The carbon disclosure project (CDP) asks for statements and explanations about every category of Scope 3 with questionnaires. These efforts establish consistent, complete, and comparable reporting. Reporting with CDP supports the progress towards a sustainable economy and companies can gain a competitive advantage, get ahead of regulatory and policy changes, identify risks, and find opportunities for action (Carbon Disclosure Project).
However, just 1% of the companies who submit their data to CDP disclose all the relevant data for external stakeholders to judge the environmental performance (Jessop, Wilkes, Howcroft. 2022). Furthermore, in the ICT industry, it is observable that some companies report their emission data more complete to CDP than within their own sustainability reports. These gaps need to be closed, to track the progress towards a thriving, sustainable future.
Some best practice examples within the ICT industry are the Deutsche Telekom AG, Telefonica, BT Group, and Microsoft. These companies are A-listed by CDP for the category climate change, while Microsoft is additionally A-listed for the category water security. To conclude, it is inevitable to report complete Scope 3 emissions, to define efficient and data-based reduction strategies.
Second, several KPIs are not used consistently within the telco industry. For instance, while energy efficiency is an essential priority within the telco industry, consistent KPIs are not defined and communicated. It is observable that there are several KPIs, describing energy intensity like energy per unit of traffic/ per connection/ per cell site/ per revenue, which are also predefined by initiatives like GSMA (Kolta, Hatt 2021). However, a consistent use within the industry is not yet established.
Similarly, carbon intensity would be a powerful KPI, describing the GHG emission impact per output unit. Here, a consistent realization of the output unit for the telco industry (e.g., data volume), as well as the included Scopes for GHG emissions are lacking. Carbon intensity should, by definition, contain all Scopes but differing reporting quality and the neglection of Scope 3 reporting limits the meaningfulness of the KPI for telcos. To give an example, while Deutsche Telekom provides relatively complete Scope 3 data, Orange only includes Business Travel in its Scope 3 reporting. Hence, the carbon intensity KPI would paint a more positive picture of Orange due to the limited data. Furthermore, the neutralization of Scope 2 emissions with renewable energy sources has a similar effect on the meaningfulness of carbon intensity. It is critically to evaluate the need for standardization within the industry and push their application.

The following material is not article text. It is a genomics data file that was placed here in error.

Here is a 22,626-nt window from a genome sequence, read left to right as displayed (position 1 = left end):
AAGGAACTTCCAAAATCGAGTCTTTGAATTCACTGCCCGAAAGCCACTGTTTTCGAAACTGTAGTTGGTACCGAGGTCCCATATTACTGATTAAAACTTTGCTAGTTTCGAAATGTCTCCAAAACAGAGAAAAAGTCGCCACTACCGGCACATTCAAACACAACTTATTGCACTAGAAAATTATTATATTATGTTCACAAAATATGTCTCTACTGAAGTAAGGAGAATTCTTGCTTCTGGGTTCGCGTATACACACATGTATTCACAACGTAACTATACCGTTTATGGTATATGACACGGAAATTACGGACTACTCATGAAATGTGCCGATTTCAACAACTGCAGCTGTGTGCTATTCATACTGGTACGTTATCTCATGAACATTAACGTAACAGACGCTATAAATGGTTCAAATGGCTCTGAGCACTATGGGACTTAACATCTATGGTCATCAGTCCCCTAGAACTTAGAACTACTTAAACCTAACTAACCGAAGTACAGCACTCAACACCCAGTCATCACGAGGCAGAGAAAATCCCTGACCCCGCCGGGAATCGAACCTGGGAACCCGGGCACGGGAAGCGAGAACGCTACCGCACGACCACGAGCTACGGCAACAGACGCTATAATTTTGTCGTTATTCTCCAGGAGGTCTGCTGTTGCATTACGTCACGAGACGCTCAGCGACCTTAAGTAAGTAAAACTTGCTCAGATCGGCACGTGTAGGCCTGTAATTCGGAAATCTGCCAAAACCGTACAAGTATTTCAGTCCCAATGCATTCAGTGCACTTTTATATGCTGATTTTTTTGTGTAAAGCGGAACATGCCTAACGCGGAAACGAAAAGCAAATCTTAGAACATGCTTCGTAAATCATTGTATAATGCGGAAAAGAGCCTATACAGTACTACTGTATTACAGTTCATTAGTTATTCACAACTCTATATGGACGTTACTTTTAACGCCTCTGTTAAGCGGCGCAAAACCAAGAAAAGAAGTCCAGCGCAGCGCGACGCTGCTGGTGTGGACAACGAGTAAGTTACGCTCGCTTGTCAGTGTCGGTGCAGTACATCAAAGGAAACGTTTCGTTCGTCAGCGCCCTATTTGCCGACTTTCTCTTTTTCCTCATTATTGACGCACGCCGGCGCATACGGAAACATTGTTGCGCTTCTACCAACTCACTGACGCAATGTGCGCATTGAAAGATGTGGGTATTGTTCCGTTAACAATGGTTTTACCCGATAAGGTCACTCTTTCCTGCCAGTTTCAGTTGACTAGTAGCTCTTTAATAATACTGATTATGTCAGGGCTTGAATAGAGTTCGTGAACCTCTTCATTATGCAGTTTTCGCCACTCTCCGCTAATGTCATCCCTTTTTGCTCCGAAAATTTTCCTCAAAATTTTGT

Several cross-industry standards, KPIs, and initiatives are already existent and provide guidelines for reporting and measuring the environmental performance. The telco industry needs to avoid reinventing the wheel and creating separate telco-specific standards and KPIs, when economy-wide standards are already existent. Such extra layers create a new ecosystem to regulate and manage, which not only relates to a lot of extra work but also to less focused decisions by policy makers. However, a consistent use of existing KPIs needs to be pushed within the industry to enable comparison and competition.
Third, telco operators increasingly demand Product Carbon Footprint (PCF) calculations for base stations and other products from their vendors. However, existing PCF calculation results are not comparable and lack the possibility to offer advantageous positioning in the market. The challenge of representing an exact PCF for the network equipment can be broken down into several parts. The sustainable impact of specific products may often not be adequately represented, because the reports lack comparability.
While some standards provide general and industry-specific guidelines (International Organization for Standardization 2006; International Telecommunication Union 2014; European Telecommunications Standards Institute 2014), there are no clear calculation and data collection methodologies in place. Furthermore, the definition of system boundaries is in the responsibility of the reporting company, allowing companies to exclude specific lifecycle stages. Moreover, there is a challenge in defining an average usage scenario to determine the energy consumption in the PCF adequately. Sourcing renewable energy for the use of the equipment is a key factor for improving the environmental impact of the energy consumption.